A craftsman drills out a magnetic drum at Engineering Research Associates for use in the memory banks of an early computer in this undated photo. Image courtesy of the Charles Babbage Institute Center for the History of Information Technology.
As humans become increasingly reliant on computers for everyday tasks, the industries that build and sell technology are growing. While this is true for every region of the world to a greater or lesser extent, several recent developments indicate that the Minnesota tech industry is growing faster than most.
More than a century ago, industrialists recognized that St. Anthony Falls was ideally located for milling and logging. As those industries grew, banking and advertising followed. Then as the Twin Cities rose in stature, they built universities to educate growing populations, and museums and parks to keep talented newcomers from fleeing during harsh winters. Today, the central location and commercial infrastructure of Minneapolis-St. Paul give the cities the potential to be an ideal hub in the global tech industry.
A “Silicon Prairie” may sound like science fiction, but there was a time, now mostly forgotten, when Minnesota was the world-wide leader in computer manufacturing.
Thomas Misa is the director of the Charles Babbage Institute Center for the History of Information Technology at the University of Minnesota. His office is a well-stocked library of historical and technical texts, including a biography of the institute’s namesake and a copy of his own book, Digital State: The Story of Minnesota’s Computer Industry.
Misa explains that by 1960 there were four large computer manufacturers in Minnesota. The first landed in 1946 at the end of World War II when the Twin Cities were chosen as the home of Engineering Research Associates (ERA), a company founded in a close partnership between Twin Cities businessmen, the Navy, and some of the military’s first computer scientists.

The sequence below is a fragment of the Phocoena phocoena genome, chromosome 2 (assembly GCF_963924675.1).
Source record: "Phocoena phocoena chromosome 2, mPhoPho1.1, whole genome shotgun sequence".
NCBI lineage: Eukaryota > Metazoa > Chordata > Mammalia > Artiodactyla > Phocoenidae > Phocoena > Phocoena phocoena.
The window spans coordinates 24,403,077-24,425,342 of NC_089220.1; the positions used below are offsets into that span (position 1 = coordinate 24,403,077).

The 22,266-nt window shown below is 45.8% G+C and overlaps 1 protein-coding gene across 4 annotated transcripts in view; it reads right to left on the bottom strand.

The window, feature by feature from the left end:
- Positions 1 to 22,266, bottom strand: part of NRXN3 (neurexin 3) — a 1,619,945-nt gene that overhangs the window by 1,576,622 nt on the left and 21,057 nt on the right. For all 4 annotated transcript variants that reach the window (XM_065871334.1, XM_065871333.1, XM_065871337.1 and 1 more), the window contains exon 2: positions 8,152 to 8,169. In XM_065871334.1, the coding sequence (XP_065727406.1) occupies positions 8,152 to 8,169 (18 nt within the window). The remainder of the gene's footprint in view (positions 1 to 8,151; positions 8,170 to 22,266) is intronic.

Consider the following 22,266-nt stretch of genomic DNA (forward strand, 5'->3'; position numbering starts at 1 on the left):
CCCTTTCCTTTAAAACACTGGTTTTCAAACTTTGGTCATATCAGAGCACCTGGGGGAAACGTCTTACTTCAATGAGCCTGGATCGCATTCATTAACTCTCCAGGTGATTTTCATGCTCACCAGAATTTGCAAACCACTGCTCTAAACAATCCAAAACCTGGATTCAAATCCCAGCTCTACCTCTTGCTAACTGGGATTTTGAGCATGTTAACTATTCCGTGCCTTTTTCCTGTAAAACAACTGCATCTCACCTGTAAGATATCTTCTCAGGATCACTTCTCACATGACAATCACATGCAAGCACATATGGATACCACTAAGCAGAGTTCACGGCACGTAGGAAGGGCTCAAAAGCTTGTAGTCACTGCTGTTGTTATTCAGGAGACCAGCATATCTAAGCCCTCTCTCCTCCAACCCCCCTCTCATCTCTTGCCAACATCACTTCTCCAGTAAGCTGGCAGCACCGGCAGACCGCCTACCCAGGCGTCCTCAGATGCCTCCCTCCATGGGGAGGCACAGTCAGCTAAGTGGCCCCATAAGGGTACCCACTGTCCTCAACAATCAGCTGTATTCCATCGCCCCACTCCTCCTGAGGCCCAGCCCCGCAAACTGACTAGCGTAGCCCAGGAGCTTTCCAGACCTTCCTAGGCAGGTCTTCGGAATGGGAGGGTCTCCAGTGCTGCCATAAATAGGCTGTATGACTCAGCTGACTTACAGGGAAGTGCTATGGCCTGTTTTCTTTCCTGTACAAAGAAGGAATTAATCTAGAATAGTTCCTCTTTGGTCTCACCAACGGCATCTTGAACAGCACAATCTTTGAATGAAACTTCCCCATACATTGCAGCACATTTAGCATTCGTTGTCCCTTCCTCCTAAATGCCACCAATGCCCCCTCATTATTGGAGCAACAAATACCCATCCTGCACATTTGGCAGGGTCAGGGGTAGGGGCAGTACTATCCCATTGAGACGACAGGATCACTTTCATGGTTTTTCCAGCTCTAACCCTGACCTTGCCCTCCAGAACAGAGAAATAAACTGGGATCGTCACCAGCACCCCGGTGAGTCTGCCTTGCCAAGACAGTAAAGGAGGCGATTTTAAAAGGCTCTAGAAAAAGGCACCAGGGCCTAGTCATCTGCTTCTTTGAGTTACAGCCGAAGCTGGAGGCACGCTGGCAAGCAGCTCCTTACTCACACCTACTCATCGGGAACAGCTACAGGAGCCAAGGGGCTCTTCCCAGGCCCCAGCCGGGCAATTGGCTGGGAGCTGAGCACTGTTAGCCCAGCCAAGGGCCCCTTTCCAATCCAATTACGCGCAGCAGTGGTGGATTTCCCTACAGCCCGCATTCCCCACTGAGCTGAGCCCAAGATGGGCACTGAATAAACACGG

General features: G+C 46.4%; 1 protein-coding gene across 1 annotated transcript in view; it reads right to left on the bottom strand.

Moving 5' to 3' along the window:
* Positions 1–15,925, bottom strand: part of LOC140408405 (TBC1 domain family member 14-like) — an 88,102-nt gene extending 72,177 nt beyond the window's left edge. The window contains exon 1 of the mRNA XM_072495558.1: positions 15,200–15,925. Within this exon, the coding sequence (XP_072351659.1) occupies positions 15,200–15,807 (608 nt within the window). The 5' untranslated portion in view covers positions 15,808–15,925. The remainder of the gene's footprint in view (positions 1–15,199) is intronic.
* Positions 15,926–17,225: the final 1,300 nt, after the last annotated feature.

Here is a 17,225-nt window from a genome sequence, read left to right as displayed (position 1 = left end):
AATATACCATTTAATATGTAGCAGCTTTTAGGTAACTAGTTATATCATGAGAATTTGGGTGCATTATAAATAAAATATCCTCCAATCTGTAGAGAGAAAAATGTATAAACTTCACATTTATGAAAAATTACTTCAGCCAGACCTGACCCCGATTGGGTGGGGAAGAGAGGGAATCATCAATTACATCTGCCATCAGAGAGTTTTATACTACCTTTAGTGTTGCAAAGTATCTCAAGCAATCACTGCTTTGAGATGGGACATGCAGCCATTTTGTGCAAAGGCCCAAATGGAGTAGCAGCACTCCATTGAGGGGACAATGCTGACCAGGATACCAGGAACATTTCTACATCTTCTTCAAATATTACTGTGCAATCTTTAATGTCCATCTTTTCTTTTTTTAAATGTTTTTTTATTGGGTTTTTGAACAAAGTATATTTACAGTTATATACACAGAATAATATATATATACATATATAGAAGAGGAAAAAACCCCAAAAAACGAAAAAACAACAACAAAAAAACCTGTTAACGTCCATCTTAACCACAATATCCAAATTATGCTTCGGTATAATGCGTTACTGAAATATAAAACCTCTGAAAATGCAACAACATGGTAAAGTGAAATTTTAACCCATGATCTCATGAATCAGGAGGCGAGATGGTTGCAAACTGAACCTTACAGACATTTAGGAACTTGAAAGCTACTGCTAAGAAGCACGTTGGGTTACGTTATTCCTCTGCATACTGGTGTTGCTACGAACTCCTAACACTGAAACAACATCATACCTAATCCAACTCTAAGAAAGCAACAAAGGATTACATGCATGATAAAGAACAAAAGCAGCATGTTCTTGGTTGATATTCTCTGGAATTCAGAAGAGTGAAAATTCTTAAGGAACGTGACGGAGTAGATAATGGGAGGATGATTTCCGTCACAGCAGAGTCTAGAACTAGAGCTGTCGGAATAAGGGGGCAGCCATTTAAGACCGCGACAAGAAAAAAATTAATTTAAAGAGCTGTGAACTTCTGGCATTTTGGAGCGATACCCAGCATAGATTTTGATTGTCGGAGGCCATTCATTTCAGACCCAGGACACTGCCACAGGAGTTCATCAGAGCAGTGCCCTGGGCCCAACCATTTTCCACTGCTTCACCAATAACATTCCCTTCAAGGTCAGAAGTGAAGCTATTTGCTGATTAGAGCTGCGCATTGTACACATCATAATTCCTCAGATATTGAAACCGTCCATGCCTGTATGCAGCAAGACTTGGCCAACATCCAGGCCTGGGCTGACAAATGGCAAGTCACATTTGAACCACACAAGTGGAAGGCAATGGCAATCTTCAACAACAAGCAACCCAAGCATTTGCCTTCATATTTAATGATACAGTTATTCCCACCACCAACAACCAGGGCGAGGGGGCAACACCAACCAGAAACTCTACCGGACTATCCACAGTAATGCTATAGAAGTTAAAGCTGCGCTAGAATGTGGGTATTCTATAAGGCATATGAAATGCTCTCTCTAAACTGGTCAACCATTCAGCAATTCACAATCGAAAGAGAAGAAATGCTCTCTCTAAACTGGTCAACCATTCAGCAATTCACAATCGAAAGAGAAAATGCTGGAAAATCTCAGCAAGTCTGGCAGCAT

In 1957, several ERA employees left to begin Control Data Corporation, which soon established itself as one of the most respected computer manufacturers in the world. By 1960, another Minneapolis corporation, Honeywell, had entered the computer market, and IBM had opened a factory in Rochester. Misa says that those four large companies needed a complex infrastructure to support them, from component manufacturers to suppliers to specialized engineering firms.
“It all made for a very dynamic high tech system,” Misa says. “There’s no place else in the world that I know of at the time where there’s that kind of cluster of computer manufacturing. The fact that [Minnesota] wasn’t labeled Silicon Valley, and wasn’t understood to be a high-tech hotspot, is a mystery to me.”
Some of it was an image problem, Misa admits. Much of the industry in the ’60s existed in the shadows of classified defense contracts, so the men and women who best understood the Minnesota tech industry couldn’t legally discuss it.
Then in the ’70s and ’80s, Minnesota computer manufacturers and the University of Minnesota poured their resources in developing and building massive mainframe computers, refusing to invest in refrigerator-size “minicomputers” and in even smaller, less powerful personal computers. When it came, the home computer revolution nearly killed the Minnesota tech industry.
Same City, New Opportunities
Between March and August of 2015, the Minnesota tech workforce grew by more than eight percent, according to Bureau of Labor statistics. This was the fastest growing technology sector in the nation, at least for those six months.
“Tech jobs are always in demand,” says Brooke Fuchs, a founder of the Minneapolis chapter of Girl Develop It, which sets up web and software development education programs for adult women. “We actually have negative employment, which means there are fewer workers than positions.”
Tech permeates the workplace more and more. “It’s very common to have people with no tech background coming into the class,” says Fuchs. “It’s expected [of many employees] that maybe you don’t know how to code, but you have some understanding of the basics and how to communicate about them.”